Creating a seamless and personalized self-serve chat assistant
After Sprint released it's initial chat bot, they were seeing a high rate of abandonment and transfers back to live agents. A service that was supposed to make tasks simple for the users was far more complicated than necessary and having the opposite effect of its purpose. We identified areas where we could elevate the existing virtual assistant experience by reducing customer error, anticipating and recognizing customer needs, and unifying the visual design system. By creating a robust set of guiding design principles, user mindsets, interaction guidelines and a living design system we laid a foundation for an iterative, unified design approach as the VA continues to be built on and designed for by new teams.
Our challenge was to reduce the abandonment rate of the existing voice to digital customer experience by creating opportunities to provide personalized information in an intuitive manner that reduced customer frustration.
We restructured existing use cases to address key opportunity areas. We delivered blueprints for intent creation, visual styling, and content maintenance to ensure consistency throughout future evolutions of the VA.
The client was resistant to another round of user research after they had collected a large amount of quantitative data about customer drop-off, or the assistant failed to complete a task and had to route them to a live agent. So instead of trying to create mindsets for the customers we turned that around and created mindsets for the VA.
Mindsets help us understand the differences in the VA's approach to completing tasks in a meaningful way and shows us how context could inform the decisions it makes. Mindsets represent an internal prioritization scheme and inform the design decisions we make for the VA.
One example of the 4 mindsets we came up with is the Listener.
This mindset falls in the passive + thinking quadrant of the mindset chart.
The VA doesn't operate solely in one Mindset or another, but shifts between them as the customer needs fluctuate.
The backbone of the VA interaction is a pattern of question and response, a back-and-forth between the customer and the VA. All forms and responses should be reflective of and informed by this interaction pattern. The Sprint VA is not a human, and doesn't pretend to be. It should avoid patterns that would confuse the customer and imply they're chatting with anything other than the Virtual Assistant.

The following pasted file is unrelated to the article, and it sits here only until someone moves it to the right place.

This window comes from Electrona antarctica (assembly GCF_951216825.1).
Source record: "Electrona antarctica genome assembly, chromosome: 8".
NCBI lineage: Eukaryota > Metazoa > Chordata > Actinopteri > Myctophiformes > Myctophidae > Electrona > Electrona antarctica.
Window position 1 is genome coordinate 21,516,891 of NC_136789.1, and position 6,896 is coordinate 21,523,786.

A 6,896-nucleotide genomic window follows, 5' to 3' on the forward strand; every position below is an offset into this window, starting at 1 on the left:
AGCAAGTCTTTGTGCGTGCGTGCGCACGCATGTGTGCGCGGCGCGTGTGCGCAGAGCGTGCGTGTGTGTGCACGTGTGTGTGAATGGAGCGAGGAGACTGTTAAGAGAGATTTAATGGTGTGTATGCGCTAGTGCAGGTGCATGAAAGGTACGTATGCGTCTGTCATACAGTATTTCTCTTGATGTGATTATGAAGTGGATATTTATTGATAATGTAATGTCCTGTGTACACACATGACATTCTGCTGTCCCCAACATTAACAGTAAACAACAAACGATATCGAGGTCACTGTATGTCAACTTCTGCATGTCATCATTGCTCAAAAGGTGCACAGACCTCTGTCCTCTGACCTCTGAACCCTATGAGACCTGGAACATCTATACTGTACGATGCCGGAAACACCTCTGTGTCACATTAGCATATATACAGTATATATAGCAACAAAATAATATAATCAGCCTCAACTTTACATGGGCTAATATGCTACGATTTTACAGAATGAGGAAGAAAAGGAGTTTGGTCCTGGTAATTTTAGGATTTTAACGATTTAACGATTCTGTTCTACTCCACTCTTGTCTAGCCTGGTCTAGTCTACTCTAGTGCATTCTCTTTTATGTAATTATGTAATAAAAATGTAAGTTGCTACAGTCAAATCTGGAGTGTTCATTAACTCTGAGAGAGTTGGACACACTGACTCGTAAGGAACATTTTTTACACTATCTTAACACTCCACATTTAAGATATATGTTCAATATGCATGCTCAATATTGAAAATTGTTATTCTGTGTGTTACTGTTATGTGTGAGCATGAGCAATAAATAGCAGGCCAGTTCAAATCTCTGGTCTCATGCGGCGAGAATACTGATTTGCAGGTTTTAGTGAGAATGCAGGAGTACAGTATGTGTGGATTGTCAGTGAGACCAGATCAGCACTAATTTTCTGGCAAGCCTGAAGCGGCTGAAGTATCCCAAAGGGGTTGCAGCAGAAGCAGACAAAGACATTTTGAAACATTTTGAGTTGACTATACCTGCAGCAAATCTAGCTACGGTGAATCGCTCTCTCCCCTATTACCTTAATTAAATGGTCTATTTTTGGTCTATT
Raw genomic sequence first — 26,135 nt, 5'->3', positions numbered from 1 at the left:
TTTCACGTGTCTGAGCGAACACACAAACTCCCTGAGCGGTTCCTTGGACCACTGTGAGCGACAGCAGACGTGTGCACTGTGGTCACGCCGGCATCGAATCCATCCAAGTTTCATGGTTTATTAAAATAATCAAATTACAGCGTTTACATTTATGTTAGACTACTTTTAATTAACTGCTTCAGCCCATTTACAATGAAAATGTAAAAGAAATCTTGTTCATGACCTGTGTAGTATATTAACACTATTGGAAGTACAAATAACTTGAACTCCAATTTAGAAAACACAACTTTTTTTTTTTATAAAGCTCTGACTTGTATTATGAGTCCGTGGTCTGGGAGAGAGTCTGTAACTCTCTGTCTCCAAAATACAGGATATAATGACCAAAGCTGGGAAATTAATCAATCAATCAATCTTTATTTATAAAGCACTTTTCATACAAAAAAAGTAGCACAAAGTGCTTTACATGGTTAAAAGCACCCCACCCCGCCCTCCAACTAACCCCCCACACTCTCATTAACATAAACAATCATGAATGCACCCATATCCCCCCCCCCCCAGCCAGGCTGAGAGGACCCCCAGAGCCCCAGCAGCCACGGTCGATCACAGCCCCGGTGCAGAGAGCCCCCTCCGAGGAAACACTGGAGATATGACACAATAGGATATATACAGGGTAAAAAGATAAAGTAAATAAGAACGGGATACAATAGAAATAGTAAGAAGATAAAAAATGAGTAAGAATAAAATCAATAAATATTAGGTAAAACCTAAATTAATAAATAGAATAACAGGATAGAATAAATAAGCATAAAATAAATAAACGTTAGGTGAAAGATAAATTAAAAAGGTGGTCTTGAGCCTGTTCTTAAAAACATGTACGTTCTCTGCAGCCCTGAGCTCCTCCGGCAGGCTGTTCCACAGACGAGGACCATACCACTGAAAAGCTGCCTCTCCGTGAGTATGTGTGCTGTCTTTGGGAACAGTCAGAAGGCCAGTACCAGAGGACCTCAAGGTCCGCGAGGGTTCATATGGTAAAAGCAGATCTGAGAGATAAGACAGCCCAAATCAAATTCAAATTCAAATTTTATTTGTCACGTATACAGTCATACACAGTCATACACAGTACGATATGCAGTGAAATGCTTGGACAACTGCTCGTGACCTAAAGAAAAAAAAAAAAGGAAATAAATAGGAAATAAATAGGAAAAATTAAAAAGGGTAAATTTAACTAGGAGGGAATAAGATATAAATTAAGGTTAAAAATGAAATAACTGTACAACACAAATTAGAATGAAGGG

Creating a VA response involves three broad steps.
Designing a Response
Creating a VA response involves three broad steps.
Evaluate the customer's need and determine where it fits into a specific business process.
Determine the best elements for the response, then choose a strategy for how the VA responds (e.g. displaying information or collecting information).
Translate patterns and content into a conversational chat format, applying the VA's personality.
Hey there, this is the default text for a new paragraph. Feel free to edit this paragraph by clicking on the yellow edit icon. After you are done just click on the yellow checkmark button on the top right. Have Fun!
Use a simple greeting followed by a confirmation to let the customer know the VA is aware of their intent.
Provide feedback message to affirm the users intention. Respond with the next best logical step using a probability algorithm. Provide user responses to quickly confrim next step.
Final response to confirm completed task. Provide users with additional responses based on additonal common tasks.
Calls to Action (CTA)
Quick response CTA(s) to save time from typing in responses. This limits the responses to the current actions per task, as the system learns and builds new ones. Always provide a way forward and a way back.
We utilized the conversational nature of the VA to provide instruction or prompting through chat bubbles that precede any form. We are able to differentiate the VA from other chat bots by predicting what the customer needs and streamling the experience by breaking out of a traditional chat format and serve up access to frequently used tasks. We display common customer information or "cards" for selection outside of the chat within the forms themselves. This all combined achieves several thing
Style Guide & Component Library
To ensure visual consistency consistency through the lifecycle of the product and to make global changes to individual design components a visual style guide and Sketch component library was created. The guide and library follow the concept of atomic design principles. According to Atomic Design every interface is made out of atomic elements that each offer only a single function, e.g. input fields, buttons, checkboxes etc. In this methodology these atoms can be combined to create larger groupings or components of an interface. These building blocks serve to create designs for various screens. A shared Sketch symbol library and Atomic Design principles help teams easily maintain visual consistency in their collaborative designs.
We utilized Sketch and several plugins to manage the style guide and the component library and to handoff designs to the development team. Invision Craft was used to sync screens to an Invision prototype to present and stress test our designs with the client. The Anima Toolkit plugin was used to create dynamic elements and layouts using their pin, padding and new "stack" feature. Then Zeplin was used to import screens directly from Sketch into Zeplin for the developers to inspect screen design specifications like font information, paddings, margins and to easily export various assets.